Governor Greg Abbott on March 31 issued state guidelines, effective April 2, which he described as “not a stay at home strategy.” The following day, he reversed course, saying in a video that he had ordered “all Texans to stay at home, except to provide essential services or do essential things.”
The order is set to expire April 30, after which Abbott says many businesses, such as retail stores, restaurants, movie theaters, and malls, will be permitted to reopen, so long as they maintain limited capacities and adhere to state guidelines. Abbott says that a second wave of openings could come as early as May 18 and would affect salons, barbers, bars, and gyms.
Although officials in Summit, Salt Lake, and Davis counties ordered residents to shelter in place and closed all non-essential businesses, no such order was issued statewide. Governor Gary Herbert suspended in-establishment dining, closed schools, prohibited mass gatherings, and urged residents to stay home, however most non-essential businesses were not ordered to close. Herbert will relax those guidelines beginning May 1.
Governor Phil Scott ordered all Vermont residents to stay home beginning March 25. The restrictions will be somewhat loosened starting May 1, when construction, manufacturing, and distribution services may resume. Outdoor businesses, interior construction of uninhabited structures, and maintenance work may also resume, so long as no more than five workers are present at one location. Farmers’ markets and other outdoor retail spaces can allow in-person shopping with a 10 person capacity.
Governor Ralph Northam ordered all Virginians to shelter in place beginning March 30. He has since said he would be “open” to reopening businesses in the state, but has yet to implement a specific plan.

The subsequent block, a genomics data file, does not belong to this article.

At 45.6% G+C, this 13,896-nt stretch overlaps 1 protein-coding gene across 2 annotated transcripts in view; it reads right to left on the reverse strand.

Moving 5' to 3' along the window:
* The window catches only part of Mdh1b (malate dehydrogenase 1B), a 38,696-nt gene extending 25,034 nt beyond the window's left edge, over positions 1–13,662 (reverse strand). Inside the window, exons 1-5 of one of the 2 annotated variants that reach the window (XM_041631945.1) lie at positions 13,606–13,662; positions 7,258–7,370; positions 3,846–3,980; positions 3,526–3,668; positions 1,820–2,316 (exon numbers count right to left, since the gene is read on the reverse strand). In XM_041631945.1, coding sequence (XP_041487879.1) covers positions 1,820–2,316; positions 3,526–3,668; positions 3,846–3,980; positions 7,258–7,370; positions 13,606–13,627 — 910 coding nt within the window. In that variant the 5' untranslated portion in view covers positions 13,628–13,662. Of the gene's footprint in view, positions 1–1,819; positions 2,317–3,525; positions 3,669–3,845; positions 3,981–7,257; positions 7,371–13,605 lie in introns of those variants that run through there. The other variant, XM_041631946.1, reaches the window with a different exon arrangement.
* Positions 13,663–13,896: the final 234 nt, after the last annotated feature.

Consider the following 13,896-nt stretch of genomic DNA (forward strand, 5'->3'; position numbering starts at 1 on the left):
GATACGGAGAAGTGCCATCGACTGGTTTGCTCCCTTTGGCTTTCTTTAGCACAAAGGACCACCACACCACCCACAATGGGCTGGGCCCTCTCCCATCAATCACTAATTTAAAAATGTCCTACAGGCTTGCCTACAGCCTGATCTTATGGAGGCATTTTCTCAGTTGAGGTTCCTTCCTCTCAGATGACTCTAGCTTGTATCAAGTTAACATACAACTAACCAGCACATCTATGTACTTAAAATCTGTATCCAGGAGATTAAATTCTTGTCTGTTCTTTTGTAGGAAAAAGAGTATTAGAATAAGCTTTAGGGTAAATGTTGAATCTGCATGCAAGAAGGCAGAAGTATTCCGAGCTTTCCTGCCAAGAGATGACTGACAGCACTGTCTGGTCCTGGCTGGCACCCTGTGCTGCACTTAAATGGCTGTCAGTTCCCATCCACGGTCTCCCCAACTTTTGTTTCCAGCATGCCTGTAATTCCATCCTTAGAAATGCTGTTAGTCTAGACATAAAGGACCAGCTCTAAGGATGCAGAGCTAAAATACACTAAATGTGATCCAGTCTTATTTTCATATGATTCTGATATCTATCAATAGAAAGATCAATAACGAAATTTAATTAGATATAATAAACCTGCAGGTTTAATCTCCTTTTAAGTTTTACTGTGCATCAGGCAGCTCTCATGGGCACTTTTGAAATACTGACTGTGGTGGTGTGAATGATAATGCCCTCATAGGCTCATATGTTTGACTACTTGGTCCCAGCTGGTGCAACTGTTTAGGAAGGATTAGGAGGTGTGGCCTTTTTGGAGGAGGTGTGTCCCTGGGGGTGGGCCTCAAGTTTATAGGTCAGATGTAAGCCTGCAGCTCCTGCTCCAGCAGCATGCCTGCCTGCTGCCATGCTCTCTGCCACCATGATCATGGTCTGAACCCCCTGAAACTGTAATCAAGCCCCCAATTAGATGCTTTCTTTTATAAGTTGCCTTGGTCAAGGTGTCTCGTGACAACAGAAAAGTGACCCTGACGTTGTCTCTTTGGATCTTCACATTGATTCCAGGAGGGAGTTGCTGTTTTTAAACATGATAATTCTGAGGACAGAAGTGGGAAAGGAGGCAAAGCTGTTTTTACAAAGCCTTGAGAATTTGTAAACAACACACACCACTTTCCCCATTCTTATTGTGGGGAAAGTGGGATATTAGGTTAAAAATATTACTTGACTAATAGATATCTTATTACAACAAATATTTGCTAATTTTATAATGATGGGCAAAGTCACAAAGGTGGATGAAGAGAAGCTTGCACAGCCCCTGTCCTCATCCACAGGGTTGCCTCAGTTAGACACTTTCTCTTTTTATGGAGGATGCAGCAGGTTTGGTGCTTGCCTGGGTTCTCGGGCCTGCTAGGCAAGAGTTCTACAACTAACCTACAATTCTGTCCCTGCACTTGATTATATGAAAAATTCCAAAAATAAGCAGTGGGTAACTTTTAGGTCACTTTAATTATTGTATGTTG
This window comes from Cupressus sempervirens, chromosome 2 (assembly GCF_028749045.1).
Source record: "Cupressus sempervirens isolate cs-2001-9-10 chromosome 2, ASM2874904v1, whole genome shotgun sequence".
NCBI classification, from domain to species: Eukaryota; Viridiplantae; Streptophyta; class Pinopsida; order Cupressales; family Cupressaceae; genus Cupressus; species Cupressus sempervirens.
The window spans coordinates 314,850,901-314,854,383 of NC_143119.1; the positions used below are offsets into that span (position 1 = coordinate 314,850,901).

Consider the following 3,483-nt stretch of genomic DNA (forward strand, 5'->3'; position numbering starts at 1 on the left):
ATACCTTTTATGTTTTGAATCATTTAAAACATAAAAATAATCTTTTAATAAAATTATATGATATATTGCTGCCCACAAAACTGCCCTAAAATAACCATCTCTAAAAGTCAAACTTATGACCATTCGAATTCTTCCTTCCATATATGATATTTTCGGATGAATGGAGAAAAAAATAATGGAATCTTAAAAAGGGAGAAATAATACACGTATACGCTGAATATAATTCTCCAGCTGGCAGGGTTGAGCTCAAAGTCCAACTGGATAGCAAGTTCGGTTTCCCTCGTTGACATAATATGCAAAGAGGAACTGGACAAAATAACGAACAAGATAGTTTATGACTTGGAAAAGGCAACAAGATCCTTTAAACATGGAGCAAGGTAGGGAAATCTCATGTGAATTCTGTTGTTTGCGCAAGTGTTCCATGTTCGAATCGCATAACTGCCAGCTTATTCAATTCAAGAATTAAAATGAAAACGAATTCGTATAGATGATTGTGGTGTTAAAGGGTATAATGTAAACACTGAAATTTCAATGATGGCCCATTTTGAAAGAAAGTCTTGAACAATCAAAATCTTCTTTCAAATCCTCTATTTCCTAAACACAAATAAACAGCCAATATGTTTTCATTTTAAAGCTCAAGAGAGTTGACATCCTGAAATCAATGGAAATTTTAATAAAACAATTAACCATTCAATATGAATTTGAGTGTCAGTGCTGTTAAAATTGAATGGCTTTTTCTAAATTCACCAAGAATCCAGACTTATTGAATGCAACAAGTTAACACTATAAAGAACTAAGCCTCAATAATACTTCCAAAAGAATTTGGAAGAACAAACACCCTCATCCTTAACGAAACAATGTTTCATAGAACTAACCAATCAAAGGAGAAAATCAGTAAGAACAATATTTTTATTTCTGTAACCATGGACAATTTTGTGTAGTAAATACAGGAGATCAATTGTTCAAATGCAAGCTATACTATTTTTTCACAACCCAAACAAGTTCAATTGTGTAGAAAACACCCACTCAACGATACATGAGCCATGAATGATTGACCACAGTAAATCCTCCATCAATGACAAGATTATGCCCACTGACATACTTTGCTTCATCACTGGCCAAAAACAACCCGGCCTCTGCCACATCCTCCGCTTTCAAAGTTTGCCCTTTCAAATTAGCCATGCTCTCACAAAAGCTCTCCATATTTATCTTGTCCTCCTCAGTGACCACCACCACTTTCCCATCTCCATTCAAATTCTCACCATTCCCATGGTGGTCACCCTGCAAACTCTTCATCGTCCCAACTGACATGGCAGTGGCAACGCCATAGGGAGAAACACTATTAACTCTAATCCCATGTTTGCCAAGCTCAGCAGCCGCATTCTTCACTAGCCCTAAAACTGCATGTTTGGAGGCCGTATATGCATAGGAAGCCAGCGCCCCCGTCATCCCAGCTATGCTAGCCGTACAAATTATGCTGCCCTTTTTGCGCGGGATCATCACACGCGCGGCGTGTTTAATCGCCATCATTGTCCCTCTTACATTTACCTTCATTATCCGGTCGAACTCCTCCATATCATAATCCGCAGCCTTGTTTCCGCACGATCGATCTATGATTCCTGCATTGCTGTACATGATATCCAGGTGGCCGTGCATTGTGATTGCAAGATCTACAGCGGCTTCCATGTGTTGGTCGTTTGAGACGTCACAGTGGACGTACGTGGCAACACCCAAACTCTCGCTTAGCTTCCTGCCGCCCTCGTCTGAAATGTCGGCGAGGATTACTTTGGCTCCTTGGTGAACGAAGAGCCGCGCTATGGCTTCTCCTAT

Governor Jay Inslee ordered all residents of Washington state, site of some of the earliest coronavirus outbreaks in the US, to shelter in place effective March 23. On April 29 Inslee extended the shelter in place order.
Governor Jim Justice ordered all West Virginia residents to shelter in place beginning March 24. The state was the last in the country to report its first coronavirus case. State officials recently announced a multi-stage reopening plan. Beginning April 30, hospitals may resume elective procedures and other outpatient healthcare facilities, such as dentists’ offices, mental health practices, and physical therapy centers, may resume operations. Beginning May 4, all small businesses with fewer than 10 employees may reopen, as can hair salons, nail salons, pet groomers and other professional services, with restrictions. Restaurants will be permitted to offer outdoor dining.
On March 23, Governor Tony Evers ordered all Wisconsin residents to shelter in place. The order is still in effect, but beginning April 29, nonessential businesses were permitted to do curbside drop-off and pickup of goods and animals, allowing businesses like repair shops, dog groomers, upholstery businesses, among others, to reopen.
Though Governor Mark Gordon did not issue a shelter in place order, he did ask residents to stay at home and closed bars, restaurants, public places, coffee shops, and some personal-service businesses. Effective May 1, gyms, barbershops, hair salons, and other personal services businesses may reopen as long as they follow state guidelines.
WIRED is providing free access to stories about public health and how to protect yourself during the coronavirus pandemic. Sign up for our Coronavirus Update newsletter for the latest updates, and subscribe to support our journalism.
More From WIRED on Covid-19